Today marks International Furmint Day, but for many American wine consumers, this grape and it’s name are very unfamiliar. Well, no better time to get acquainted than now!
Here we present our guide to Furmint in an effort to help you celebrate today:
First off, Furmint is a grape that is believed to be native to its current home, Hungary, where it is vinified dry, but also the main grape in the more recognizable dessert wine, Tokaji (pronounced: toe-kai). Many a wine scholar have tried to tie the origins of the grape to Italy or other European regions based loosely on phonetics and translations from the words regionally to describe the color of wheat, but genetic analysis and historical record has proven all of these theories wrong to date.
Furmint is a child of the Gouais Blanc grape, making it related to Riesling, Chardonnay, Gamay, and roughly 80+ other grapes that exist today, of both red and white varieties.
Aside from Hungary, it can be found growing currently in Slovakia, Slovenia, Austria (where it is known as “Mosler”), Romania, and Croatia (where it is known as “Moslavac”).
The earliest writings referencing Furmint growth date to 1571 in Hungary, and due to the age of the grape, there are multiple mutations to be found with different grape skin colors (much like Pinot Noir or Sangiovese mutations).
Furmint is a late ripening grape, generally being harvested for dry wines in September, but often left to hang through October or later for late harvest pickings after Botrytis (a.k.a. noble rot) has settled in on the grapes.
Now, speaking to Botrytis, Hungary (like most of Europe) has a pretty serious global warming issue that has increased temperatures in the summer, which in turn has shifted away from the humidity that is needed for the noble rot to set in come fall-into-winter. At one time about 6 vintages a decade were good for late harvested grapes, now we’re lucky if 3 make the cut. This makes Tokaji production very difficult nowadays. The adjustment has been made to focus on single vineyard, dry white expressions that have actually begun to take a foothold in the export markets since the early 2000s.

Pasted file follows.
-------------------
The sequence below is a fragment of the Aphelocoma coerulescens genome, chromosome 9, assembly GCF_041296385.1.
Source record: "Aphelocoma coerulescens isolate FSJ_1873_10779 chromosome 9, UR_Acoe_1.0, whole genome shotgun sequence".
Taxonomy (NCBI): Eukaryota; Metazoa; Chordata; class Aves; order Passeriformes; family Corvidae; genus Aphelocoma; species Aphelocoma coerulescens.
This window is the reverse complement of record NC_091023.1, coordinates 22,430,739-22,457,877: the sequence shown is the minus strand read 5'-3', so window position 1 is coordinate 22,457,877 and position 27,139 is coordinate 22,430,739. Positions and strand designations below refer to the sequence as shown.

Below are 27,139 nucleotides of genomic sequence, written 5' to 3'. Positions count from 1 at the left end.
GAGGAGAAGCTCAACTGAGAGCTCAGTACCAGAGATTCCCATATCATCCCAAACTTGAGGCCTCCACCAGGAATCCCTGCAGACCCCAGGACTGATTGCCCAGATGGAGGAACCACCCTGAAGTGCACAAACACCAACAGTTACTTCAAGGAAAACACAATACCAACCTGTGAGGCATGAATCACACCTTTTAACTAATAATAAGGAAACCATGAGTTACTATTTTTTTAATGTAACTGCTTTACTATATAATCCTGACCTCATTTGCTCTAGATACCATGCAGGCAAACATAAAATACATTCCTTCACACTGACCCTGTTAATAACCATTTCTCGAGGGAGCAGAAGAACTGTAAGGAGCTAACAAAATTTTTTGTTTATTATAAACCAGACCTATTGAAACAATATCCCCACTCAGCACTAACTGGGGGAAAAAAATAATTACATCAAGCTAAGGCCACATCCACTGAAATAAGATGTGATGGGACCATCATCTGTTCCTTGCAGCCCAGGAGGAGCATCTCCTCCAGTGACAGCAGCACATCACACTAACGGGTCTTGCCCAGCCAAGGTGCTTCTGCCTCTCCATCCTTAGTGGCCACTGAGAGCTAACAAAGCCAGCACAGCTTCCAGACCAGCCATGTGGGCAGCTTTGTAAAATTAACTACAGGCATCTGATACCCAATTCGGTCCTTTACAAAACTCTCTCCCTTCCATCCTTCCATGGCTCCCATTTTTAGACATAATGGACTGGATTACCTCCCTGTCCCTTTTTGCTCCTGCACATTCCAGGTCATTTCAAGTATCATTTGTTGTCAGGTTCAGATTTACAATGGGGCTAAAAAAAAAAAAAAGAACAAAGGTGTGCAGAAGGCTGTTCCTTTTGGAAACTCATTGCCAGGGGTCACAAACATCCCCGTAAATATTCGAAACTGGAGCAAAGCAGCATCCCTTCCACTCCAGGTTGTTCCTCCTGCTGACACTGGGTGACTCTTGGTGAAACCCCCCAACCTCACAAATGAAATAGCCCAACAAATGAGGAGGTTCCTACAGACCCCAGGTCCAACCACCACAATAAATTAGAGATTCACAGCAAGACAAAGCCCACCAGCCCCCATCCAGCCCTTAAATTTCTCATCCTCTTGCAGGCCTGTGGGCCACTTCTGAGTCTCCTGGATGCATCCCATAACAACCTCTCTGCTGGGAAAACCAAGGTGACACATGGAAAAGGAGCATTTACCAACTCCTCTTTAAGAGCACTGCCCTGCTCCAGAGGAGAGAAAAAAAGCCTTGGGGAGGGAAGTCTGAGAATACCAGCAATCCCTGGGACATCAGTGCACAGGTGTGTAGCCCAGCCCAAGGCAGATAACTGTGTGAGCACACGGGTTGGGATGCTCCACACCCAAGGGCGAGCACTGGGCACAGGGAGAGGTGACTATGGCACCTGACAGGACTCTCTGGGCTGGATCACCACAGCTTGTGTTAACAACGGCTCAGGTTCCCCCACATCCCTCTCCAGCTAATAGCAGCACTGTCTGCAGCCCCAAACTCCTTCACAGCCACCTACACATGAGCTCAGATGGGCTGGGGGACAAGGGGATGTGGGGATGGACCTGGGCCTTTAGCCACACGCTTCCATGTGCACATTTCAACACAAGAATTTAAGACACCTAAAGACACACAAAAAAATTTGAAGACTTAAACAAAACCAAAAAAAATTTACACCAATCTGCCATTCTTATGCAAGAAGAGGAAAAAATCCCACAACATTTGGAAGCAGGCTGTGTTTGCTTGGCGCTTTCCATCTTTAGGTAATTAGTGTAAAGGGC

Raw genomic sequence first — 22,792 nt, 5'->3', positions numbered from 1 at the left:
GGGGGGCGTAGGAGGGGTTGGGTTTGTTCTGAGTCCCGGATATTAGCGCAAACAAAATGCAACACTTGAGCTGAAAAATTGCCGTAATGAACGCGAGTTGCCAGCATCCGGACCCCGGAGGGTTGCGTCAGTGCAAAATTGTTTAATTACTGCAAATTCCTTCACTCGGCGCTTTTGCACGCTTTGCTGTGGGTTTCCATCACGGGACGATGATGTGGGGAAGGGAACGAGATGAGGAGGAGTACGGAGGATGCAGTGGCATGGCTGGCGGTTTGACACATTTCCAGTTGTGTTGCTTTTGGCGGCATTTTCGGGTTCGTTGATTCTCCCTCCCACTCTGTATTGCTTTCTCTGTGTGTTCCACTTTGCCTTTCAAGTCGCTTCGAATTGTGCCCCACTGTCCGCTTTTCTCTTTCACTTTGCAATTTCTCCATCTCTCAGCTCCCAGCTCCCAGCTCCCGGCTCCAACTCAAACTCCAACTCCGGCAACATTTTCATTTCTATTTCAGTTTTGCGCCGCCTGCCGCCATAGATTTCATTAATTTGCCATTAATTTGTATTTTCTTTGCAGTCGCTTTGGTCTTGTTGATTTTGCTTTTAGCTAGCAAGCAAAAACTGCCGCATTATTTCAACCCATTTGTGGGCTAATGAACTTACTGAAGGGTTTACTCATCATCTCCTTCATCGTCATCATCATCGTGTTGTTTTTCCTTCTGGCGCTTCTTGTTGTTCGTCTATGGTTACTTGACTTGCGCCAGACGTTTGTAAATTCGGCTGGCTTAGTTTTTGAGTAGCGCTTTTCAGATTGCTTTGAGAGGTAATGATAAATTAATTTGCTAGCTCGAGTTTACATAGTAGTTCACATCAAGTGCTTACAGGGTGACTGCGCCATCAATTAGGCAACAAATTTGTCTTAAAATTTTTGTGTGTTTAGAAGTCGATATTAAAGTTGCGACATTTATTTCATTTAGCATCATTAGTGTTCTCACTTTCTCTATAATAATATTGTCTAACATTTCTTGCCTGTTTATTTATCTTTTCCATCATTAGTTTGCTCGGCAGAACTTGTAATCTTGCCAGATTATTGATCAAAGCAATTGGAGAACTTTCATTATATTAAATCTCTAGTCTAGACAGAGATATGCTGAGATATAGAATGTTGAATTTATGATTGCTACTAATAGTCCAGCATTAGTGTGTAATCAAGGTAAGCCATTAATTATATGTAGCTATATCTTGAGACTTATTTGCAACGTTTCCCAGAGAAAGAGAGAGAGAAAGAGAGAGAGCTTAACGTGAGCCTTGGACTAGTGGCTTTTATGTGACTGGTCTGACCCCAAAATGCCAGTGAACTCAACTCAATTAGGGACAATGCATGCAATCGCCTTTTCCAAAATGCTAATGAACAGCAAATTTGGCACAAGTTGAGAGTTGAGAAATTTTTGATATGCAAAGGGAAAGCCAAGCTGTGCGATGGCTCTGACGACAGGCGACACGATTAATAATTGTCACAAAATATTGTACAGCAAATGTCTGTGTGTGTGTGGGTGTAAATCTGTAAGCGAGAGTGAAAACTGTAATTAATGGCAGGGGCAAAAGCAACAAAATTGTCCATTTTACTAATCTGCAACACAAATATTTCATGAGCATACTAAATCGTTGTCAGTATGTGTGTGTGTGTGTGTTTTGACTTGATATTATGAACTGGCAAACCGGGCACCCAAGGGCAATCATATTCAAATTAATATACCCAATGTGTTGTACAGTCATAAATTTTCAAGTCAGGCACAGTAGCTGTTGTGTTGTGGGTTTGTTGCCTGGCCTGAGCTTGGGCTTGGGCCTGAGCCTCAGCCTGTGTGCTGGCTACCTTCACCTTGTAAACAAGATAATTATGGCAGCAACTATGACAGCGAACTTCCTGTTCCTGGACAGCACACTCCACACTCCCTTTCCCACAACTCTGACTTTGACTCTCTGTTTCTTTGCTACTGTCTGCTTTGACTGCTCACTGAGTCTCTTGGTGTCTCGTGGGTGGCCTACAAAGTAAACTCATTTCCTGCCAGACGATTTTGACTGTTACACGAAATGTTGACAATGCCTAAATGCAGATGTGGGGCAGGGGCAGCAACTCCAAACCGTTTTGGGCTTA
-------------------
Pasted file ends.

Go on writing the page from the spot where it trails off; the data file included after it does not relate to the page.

It’s worth saying, especially as you’ve probably never heard of Furmint, that the fact a wine grape this old is still grown (much like the ancient Pinot Noir), and has seen variable reasons and fashions to adjust stylings of dry wines in ancient times, to sweet wines around the 18th century, carrying the sweet wine torch well into the 20th century, to ultimately shift back to dry stylings and single vineyard expressions to combat global warming, all while not losing a foothold in the global market and consciousness – the entire way through – nor ever be decimated by an off-handed, loosely connected comment in a film (see: Merlot), is absolutely astonishing.
So there you have it, our guide to Furmint for International Furmint Day. While it may be difficult in some US regions to acquire some from a wine shop, the beauty of the internet begins to shine. You can definitely find Furmint wines online (as long as you live in a “shippable” state for online alcohol sales). We, for one, would highly recommend finding some to try and taking the plunge. Worst case scenario, you had a few drinks and tried something new – best case? New wines to stock in your cellar! You really win either way.
Cheers to Furmint!